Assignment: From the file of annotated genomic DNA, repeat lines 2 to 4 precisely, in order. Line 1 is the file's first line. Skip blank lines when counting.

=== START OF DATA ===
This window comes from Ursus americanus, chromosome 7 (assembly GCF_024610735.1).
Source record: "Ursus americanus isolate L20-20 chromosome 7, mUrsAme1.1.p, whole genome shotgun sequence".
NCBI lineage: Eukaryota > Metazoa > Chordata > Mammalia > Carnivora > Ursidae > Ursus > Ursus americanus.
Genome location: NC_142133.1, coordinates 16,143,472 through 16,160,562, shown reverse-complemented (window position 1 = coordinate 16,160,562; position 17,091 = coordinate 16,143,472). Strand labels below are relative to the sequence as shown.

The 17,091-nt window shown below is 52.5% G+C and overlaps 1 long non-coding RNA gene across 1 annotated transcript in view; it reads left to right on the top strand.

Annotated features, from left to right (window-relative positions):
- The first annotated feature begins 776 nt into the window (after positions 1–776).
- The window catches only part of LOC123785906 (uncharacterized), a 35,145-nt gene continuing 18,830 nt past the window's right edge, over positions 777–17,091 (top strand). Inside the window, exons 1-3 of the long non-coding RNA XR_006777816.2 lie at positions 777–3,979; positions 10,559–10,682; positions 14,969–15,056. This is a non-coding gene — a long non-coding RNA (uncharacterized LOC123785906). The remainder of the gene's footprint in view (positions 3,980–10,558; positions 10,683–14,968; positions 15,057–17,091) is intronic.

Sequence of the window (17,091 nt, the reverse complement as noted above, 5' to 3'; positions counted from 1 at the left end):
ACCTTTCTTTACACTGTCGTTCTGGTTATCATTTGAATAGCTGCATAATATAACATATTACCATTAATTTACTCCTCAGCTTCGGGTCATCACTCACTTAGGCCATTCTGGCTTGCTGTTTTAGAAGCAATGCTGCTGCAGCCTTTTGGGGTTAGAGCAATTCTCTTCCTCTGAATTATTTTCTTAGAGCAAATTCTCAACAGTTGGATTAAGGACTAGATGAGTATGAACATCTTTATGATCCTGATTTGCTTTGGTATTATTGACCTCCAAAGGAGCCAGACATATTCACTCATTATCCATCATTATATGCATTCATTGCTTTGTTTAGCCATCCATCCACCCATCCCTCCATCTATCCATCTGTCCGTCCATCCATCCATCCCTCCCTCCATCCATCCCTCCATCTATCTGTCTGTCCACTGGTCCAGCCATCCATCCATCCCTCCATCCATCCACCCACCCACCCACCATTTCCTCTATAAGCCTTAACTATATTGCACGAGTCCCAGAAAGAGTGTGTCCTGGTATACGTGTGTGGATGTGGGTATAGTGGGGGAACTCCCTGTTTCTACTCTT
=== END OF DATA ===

Source record: "Ursus americanus isolate L20-20 chromosome 7, mUrsAme1.1.p, whole genome shotgun sequence".
NCBI lineage: Eukaryota > Metazoa > Chordata > Mammalia > Carnivora > Ursidae > Ursus > Ursus americanus.
Genome location: NC_142133.1, coordinates 16,143,472 through 16,160,562, shown reverse-complemented (window position 1 = coordinate 16,160,562; position 17,091 = coordinate 16,143,472). Strand labels below are relative to the sequence as shown.